On Friday, more than 500 Jordanians demonstrated outside the prime minister’s office in Amman, pleading for a government free of corruption and other particular. At the same time, some 600 Hashmoneans held pro-reform protests in the southern cities of Tafileh, Karak and Thieban as well as the Northern city of Irbid.
“The people want to reform the regime. Speed up democratic reforms now. We want our stolen money backâ€¦We demand an incorruptible national salvation governmentâ€¦”
One banner read:
“Democracy means an independent judiciary, honest MP’s and an elected governmentâ€¦”
In Karak, protestors hailed former information minister Taher Adwan who was forced to resign on Tuesday after accusing the government of introducing “restrictive” legislation, he described as a “blow to the reform drive” and “martial laws.”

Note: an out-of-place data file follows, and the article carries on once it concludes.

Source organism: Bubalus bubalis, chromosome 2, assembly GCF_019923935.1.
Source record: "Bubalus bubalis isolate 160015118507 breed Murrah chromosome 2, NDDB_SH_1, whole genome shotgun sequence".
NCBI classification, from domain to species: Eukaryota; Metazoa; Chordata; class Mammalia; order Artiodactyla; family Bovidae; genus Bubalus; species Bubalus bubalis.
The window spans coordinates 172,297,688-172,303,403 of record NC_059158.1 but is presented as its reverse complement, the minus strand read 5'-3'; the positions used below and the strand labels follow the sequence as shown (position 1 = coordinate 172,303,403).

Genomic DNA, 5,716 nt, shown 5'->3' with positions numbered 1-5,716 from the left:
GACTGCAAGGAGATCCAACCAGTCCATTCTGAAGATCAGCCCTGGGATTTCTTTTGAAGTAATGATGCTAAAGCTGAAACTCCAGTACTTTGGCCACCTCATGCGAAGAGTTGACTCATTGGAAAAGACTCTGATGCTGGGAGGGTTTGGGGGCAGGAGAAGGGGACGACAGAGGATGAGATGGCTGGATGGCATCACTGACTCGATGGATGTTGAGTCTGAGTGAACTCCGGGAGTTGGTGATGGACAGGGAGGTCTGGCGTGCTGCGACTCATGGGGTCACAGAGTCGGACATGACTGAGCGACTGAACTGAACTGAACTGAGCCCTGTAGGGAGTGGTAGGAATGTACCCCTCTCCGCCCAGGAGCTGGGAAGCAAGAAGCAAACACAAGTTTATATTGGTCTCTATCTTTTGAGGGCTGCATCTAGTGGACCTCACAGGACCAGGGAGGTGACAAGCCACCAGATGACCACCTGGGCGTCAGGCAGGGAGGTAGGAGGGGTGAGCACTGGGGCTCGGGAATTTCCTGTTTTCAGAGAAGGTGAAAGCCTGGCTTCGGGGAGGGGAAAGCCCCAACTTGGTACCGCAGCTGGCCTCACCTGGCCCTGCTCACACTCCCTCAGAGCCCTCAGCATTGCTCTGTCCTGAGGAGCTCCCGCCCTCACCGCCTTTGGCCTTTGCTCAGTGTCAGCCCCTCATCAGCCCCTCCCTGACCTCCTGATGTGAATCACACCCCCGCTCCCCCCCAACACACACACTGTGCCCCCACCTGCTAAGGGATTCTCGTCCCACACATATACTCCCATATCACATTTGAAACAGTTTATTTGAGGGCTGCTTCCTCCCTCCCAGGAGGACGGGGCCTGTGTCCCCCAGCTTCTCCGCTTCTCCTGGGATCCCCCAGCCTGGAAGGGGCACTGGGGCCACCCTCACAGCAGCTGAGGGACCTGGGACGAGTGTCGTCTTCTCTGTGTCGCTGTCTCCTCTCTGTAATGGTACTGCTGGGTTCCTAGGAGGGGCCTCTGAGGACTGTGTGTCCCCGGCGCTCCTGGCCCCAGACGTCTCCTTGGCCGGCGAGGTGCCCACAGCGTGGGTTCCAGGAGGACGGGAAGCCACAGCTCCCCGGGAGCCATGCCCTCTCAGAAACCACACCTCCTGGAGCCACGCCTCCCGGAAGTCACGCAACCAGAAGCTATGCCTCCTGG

Heavy protesting in Jordan actually began in January, as Arab citizens throughout the Middle East have demanded political and economic reforms and an end to corruption.
In Jordan, unlike other Arab countries, the protests have usually passed without serious violence.
Meanwhile, the Jordanian Transport Ministry said it was following up with Egyptian authorities on re-opening the maritime line between Aqab and Taba for tourism. These hot resort towns were closed by Egypt.
Meanwhile, in an unrelated story, Jerusalem and Washington held meetings with Cairo on June 13, to release 27-year-old Ilan Grapel, the dual US/Israeli citizen arrested on charges of Mossad affiliated espionage. Israel announced on Monday, Grapel had no connection to Israeli intelligence, whatsoever. Furthermore, the Israeli foreign ministry insisted Cairo had not informed Jerusalem of the arrest.
Meanwhile, Egyptian officials renewed his detention. Grapel will spend 15 more days in an Egyptian jail pending further investigation.